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Month: February 2010 (page 1 of 3)

city, culture, and chinese food

Yesterday we ventured into our great city to pay a visit to the Chicago Symphony Orchestra. This was Aidan’s second visit to Orchestra Hall. We came for a school program on the work of Mozart, an outing organized by CAHFT (Chicago Area Homeschool Field Trips). It was good fun. [singlepic=570,300,300] The Chicago Symphony OrchestraThe conductor did a wonderful job of talking with the kids, and the whole show was made very kid friendly–complete with mimes, humor, and a fun dose of theatrical interest–without in anyway diluting the power of the music. Members of the CSO entertained us with their world-class musicianship but showed us that classical music need not be stuffy, pretentious, or high-brow. Everyone got in on the fun. The conductor explained how Mozart himself was fun-loving man, even though he took his music very seriously. He loved to dance and joke and entertain. He was also a bit of a rebel and made a few enemies along the way. Wolgang Amadeus Mozart began playing music at three years of age, was composing music at five, and was touring Europe at six. Among other pieces during the show, we heard the light and cheerful melody of Serenade in G Major (A Little Night Music), the dark and mysterious sounds of Don Giovanni, and the final movement of Mozart’s “Jupiter” Symphony 41.

After the concert, we decided to take advantage of being in the city and hopped over to Chinatown. Aidan’s been studying about China lately. We’ve be using a “learning box” approach–or, as Aidan likes to call it, a “fun box.” He decided he wanted to learn more about China, so each day he finds inside a little box we designated as his “fun box” a range of activities, projects, learning challenges, and other tidbits on China. One of the cards in his box read “Take a field trip to Chinatown,” and so, while in the neighborhood, this is what we did. We had lunch, popped into a few of the shops, and just explored the area. I think Aidan was having a good time, but it was getting to be a long day. I’m sure we’ll return again soon. In the meantime, we did snap a few pictures. Take a look.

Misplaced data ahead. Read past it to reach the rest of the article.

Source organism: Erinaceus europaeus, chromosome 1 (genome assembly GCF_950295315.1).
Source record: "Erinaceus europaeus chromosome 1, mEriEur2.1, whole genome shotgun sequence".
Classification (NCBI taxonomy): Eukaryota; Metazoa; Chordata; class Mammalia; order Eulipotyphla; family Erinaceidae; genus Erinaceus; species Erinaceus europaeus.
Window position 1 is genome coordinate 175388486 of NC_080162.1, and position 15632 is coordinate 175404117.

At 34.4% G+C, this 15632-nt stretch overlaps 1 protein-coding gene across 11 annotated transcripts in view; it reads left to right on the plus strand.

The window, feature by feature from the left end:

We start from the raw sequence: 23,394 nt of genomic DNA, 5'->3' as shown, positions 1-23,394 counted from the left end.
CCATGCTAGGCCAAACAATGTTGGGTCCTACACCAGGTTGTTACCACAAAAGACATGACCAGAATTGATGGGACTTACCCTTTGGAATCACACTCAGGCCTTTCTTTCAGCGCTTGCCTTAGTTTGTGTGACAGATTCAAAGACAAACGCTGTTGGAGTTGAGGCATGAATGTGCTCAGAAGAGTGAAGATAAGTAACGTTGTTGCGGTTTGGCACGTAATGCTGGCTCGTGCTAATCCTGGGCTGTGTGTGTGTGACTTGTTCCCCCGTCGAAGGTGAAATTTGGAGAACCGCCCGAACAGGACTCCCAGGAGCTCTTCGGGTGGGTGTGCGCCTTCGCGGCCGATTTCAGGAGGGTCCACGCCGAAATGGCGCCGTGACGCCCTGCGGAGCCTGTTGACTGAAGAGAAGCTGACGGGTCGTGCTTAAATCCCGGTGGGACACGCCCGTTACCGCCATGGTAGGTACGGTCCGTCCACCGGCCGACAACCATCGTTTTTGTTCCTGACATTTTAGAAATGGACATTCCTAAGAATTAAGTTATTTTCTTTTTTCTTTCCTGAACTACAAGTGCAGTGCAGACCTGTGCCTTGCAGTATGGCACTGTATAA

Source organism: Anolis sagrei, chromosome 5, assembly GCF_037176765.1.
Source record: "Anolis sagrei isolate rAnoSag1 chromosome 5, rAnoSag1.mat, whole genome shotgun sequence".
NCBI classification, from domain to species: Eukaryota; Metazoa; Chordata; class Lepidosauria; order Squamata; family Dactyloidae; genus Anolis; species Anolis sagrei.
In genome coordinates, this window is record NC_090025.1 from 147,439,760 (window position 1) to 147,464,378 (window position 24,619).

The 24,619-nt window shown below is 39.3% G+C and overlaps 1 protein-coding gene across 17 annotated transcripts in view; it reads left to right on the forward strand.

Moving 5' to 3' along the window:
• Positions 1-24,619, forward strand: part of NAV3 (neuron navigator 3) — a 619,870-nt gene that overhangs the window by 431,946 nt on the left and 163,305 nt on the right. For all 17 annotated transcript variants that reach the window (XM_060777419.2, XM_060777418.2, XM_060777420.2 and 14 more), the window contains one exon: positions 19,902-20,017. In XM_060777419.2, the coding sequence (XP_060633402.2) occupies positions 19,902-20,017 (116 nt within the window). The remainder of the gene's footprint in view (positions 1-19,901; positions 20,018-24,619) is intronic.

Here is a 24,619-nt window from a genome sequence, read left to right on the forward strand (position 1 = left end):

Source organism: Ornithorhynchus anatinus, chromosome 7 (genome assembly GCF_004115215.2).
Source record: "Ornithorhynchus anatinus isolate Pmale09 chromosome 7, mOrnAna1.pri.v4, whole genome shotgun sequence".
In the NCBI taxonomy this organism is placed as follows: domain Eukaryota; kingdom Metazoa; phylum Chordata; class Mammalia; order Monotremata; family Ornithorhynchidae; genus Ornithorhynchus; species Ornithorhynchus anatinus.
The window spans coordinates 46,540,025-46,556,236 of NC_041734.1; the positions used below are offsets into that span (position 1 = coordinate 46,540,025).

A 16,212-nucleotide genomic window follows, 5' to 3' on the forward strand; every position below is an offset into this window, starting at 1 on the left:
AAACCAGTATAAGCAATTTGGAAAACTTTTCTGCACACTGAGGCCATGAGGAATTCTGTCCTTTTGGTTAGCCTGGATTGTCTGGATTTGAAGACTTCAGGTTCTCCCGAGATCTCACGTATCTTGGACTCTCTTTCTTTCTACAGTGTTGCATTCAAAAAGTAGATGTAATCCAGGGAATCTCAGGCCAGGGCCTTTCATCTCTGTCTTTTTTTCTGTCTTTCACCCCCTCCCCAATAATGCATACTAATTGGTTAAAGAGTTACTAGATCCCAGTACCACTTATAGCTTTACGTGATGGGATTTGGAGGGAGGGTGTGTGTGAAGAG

around the world in four hours

Several months back Aidan started as a Cloverbud with a local homeschool 4H group. And last Sunday was our first fair–the International Fair. The fair consisted of a number of South Suburban 4H groups all presenting their work for the past year on a particular country of each group’s choice. Aidan’s group had chosen Egypt and had completed a great deal of work studying ancient and modern-day life–building pyramids, making sacred scarab pendents, visiting the Field Museum, cooking (and tasting) Egyptian food, etc. Here’s some photos from the day.

a community writing center

As a writing teacher and a college writing center director, this project by Dave Eggers really caught my eye. He set up a storefront in his neighborhood in SF to help kids with writing. I saw Eggers last March at a conference in SF. He’s a smart and motivated guy (and a helluva good writer). This project of his is awesome. I can see myself doing something like this one day. Sometimes I feel like my life as a teacher can be a little bigger. I teach college writing, direct a college writing center, and help my son with his learning (some call that homeschooling), but expanding that to an even larger community might be really nice. I’ve been thinking a lot about community lately, and service, and a distinct lack of it in many places. Anyway, this project got me thinking. Check it out.

I’m a homeschooling parent. (Lately I’ve taken to calling that life learning, not homeschooling, but that’s another conversation.) When you say you home school (and the like), people take that as kind of criticism of mainstream schooling because, well, at least in my case, it is. There are many problems with the mainstream system, I think. The idea that it is a system in the true sense of the word is part of the problem. But I don’t think that means one should completely separate themselves from those within that system. Sometimes we life learners catch ourselves perpetuating a kind of homeschooling snobbery–most likely as a kind of defense mechanism against the prejudices we sometimes face. Of course, that is not the answer.

One thing that has attracted me to what Eggers is doing is that he’s bringing to public school kids what many life learners and homeschoolers strive for everyday–a real sense community, purpose, and authentic voice. The kids at 826 Valencia Street are really there–doing real and rewarding work, letting their voices be heard, enjoying the respect of adults who are really interested in what they have to say. These kids are participating in what Egger’s refers to as cultivating democracy and enlightened lives through the participation in community (and in the case of 826 Valencia via the primacy of the written word). These values are closely aligned with those of my family as we negotiate this thing called homeschooling and learning with others.

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